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5 questions on farm stress answered by Dr. Rosmann

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The relationship between farm stress and the size of the farming operation shows that people who fall somewhere in between having a large and small farming operation are feeling the most stress.
Dr. Mike Rosmann answered a few questions about farm stress and the importance of seeking help for any behavioral health concerns.

Not only is behavioral health an important component to overall wellbeing, but a producer’s behavioral health also affects the success of the farming operation.

"Behavioral wellbeing is key to healthy farming and ranching," said Mike Rosmann, a psychologist and farmer in Iowa.

During a webinar conducted by Mississippi State University Extension, Rosmann answered questions on how stress affects farmers and ways to get help in rural America.

Is there a correlation between farm size and stress challenges experienced by farmers?

The relationship between farm stress and size shows that the people who fall somewhere in the middle of the large farming operations and the smaller operations are feeling the most stress.

The large operations tend to have a different mindset. They look at agriculture more like a business and not as a way of life, so that changes how invested they are emotionally in the farming enterprise. Those who view farming as a way of life work harder to hang on to their operation. It's as if the loss of the family farm says that they have let down their ancestors who have worked to acquire the farming resources. Also, the loss of the farm means eliminating the possibility of their successors continuing in the operation. The amount of stress on a farmer has to do with the way we look at farming more than the size of the operation.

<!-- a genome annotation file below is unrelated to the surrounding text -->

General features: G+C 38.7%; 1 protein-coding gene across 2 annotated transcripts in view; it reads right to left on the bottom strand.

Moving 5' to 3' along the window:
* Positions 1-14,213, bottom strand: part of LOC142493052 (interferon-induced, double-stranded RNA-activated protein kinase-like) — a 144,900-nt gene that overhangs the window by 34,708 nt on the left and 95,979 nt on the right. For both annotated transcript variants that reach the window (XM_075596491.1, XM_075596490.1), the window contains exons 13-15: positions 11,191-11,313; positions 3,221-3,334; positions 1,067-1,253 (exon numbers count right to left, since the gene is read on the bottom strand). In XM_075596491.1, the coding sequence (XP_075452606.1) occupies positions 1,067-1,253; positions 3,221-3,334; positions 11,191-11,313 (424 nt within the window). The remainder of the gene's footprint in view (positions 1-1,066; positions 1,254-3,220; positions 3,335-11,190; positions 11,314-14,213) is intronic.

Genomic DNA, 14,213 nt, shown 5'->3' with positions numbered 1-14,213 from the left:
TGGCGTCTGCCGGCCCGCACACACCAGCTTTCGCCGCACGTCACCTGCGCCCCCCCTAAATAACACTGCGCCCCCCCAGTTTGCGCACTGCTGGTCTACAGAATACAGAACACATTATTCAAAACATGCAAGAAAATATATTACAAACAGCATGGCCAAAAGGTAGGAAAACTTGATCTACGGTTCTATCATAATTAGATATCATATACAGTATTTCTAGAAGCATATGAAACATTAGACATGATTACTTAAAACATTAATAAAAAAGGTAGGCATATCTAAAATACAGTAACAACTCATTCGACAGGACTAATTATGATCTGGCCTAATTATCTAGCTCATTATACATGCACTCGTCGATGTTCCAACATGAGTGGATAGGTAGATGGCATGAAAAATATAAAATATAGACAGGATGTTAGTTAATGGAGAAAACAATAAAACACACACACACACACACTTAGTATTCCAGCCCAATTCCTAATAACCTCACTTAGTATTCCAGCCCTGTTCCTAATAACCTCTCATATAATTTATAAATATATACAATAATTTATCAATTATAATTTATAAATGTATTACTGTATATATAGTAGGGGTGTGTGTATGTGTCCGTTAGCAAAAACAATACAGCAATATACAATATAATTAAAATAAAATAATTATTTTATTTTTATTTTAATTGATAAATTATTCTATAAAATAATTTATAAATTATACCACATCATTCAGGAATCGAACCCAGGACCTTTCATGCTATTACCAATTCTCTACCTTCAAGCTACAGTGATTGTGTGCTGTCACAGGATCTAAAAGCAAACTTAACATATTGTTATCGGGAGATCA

Are farmers more likely to seek help than in the past?

How farmers and their families seek help has changed over the years, which has made it easier to seek assistance for those with behavioral health concerns. There are much better resources today than we had in the 1980s, thanks partly to the advances by the agricultural businesses and Extension services. Farmers understand behavioral health much better too.

In April of 2019, the American Farm Bureau polled 2,004 rural residents in our country, 81 of whom were farmers. They asked the farmers if mental health is a major problem for them or their workers. Thirty percent said yes, and 48% of rural residents said they are experiencing more mental health challenges than a year ago. Younger persons are feeling the most vulnerable, which also seems to be the case now with agricultural stress.

Thirty-one percent of rural residents had sought assistance for their behavioral health the year before. Twenty-one percent of farmers did as well, but two out of every three respondents said they did know where to seek mental health assistance and they know the warning signs of a mental health condition. Eighty-two percent said that mental health is important to them and their family. This is very unlike polls taken in the 1980s.

Do you believe telehealth appointments make it easier to access providers, and does it eliminate a barrier to accessing healthcare for behavioral health concerns in the future?